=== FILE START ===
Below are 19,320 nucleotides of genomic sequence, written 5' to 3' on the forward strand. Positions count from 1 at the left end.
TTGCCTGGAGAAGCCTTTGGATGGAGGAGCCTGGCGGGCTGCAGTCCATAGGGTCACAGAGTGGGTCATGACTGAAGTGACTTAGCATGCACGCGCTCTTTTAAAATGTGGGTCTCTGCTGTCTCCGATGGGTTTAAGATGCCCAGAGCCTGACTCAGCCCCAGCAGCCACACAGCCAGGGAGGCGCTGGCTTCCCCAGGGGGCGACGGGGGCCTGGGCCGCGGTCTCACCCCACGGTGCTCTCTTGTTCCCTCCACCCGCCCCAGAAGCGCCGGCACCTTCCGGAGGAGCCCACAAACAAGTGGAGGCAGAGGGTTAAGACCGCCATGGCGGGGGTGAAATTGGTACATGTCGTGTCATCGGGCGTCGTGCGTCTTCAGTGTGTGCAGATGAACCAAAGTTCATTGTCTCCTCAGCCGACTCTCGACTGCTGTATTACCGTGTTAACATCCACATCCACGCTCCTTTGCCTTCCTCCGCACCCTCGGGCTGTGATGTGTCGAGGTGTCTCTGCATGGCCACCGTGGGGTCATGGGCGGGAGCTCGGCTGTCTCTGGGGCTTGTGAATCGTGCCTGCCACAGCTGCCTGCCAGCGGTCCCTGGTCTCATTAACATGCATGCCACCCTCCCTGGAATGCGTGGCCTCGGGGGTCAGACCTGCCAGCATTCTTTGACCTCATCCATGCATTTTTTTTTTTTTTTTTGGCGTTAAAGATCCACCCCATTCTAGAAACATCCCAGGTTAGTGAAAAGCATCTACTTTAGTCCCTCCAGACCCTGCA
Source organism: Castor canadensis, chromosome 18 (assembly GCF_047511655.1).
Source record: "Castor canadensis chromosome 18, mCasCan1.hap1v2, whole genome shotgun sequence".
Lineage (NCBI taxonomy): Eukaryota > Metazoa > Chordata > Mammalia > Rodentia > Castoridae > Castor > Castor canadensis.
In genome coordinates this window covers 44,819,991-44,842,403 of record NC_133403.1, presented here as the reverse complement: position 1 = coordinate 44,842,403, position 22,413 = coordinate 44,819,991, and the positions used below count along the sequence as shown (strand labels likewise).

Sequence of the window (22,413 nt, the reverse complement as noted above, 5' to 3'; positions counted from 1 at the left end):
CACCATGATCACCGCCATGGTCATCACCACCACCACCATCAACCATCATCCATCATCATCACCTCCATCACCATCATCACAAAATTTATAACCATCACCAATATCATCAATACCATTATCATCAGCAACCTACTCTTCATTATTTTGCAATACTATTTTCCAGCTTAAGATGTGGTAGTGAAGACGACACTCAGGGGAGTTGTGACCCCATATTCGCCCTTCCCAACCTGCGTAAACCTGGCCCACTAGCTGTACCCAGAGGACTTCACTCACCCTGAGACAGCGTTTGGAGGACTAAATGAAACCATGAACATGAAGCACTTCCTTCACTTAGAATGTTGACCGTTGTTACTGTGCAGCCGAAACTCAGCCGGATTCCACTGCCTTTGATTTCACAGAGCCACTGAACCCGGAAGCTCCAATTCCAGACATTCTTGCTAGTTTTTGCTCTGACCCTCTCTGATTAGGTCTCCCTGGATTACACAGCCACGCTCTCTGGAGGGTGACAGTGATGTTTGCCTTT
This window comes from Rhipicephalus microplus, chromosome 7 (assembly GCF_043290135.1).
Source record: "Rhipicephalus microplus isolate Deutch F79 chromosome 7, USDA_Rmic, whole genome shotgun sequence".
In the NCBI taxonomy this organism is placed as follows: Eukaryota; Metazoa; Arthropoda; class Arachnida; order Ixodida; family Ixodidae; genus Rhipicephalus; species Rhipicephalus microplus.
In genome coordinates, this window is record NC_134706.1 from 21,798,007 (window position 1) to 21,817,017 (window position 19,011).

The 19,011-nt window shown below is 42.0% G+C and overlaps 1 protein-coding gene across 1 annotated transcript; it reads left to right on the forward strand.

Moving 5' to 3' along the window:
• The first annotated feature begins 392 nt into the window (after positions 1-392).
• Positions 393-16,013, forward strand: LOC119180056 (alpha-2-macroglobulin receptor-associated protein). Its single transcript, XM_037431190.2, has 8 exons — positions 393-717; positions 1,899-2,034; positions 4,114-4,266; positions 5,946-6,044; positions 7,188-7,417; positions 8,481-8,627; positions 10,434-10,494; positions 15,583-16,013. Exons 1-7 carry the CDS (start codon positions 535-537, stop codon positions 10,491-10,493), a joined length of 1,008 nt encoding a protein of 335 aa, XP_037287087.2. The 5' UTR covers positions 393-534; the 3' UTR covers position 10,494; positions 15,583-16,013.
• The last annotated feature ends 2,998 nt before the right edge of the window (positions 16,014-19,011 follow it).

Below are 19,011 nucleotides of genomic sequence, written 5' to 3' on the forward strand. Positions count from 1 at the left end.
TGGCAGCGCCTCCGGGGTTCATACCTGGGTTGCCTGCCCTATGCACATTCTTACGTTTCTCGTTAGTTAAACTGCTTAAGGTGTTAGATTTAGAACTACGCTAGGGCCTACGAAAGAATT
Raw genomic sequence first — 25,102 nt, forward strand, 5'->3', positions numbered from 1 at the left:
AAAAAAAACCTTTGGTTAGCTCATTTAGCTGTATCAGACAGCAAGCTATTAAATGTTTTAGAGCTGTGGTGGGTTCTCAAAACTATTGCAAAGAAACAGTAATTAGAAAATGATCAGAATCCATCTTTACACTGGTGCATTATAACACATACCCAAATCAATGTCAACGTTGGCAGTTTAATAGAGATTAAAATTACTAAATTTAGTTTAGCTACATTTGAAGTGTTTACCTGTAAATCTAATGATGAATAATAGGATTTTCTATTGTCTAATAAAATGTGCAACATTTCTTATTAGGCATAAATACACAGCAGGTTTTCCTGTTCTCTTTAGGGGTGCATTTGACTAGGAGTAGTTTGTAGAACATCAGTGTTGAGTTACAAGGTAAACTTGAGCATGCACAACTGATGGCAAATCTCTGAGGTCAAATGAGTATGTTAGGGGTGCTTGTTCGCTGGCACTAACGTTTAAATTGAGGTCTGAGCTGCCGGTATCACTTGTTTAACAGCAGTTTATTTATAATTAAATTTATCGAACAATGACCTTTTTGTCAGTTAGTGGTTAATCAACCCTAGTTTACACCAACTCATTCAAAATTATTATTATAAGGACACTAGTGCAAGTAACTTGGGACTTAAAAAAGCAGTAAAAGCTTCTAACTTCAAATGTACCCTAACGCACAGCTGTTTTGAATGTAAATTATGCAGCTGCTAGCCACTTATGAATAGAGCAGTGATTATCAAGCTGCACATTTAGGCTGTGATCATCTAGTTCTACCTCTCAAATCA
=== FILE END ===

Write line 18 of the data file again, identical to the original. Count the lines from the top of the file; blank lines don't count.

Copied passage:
Below are 19,011 nucleotides of genomic sequence, written 5' to 3' on the forward strand. Positions count from 1 at the left end.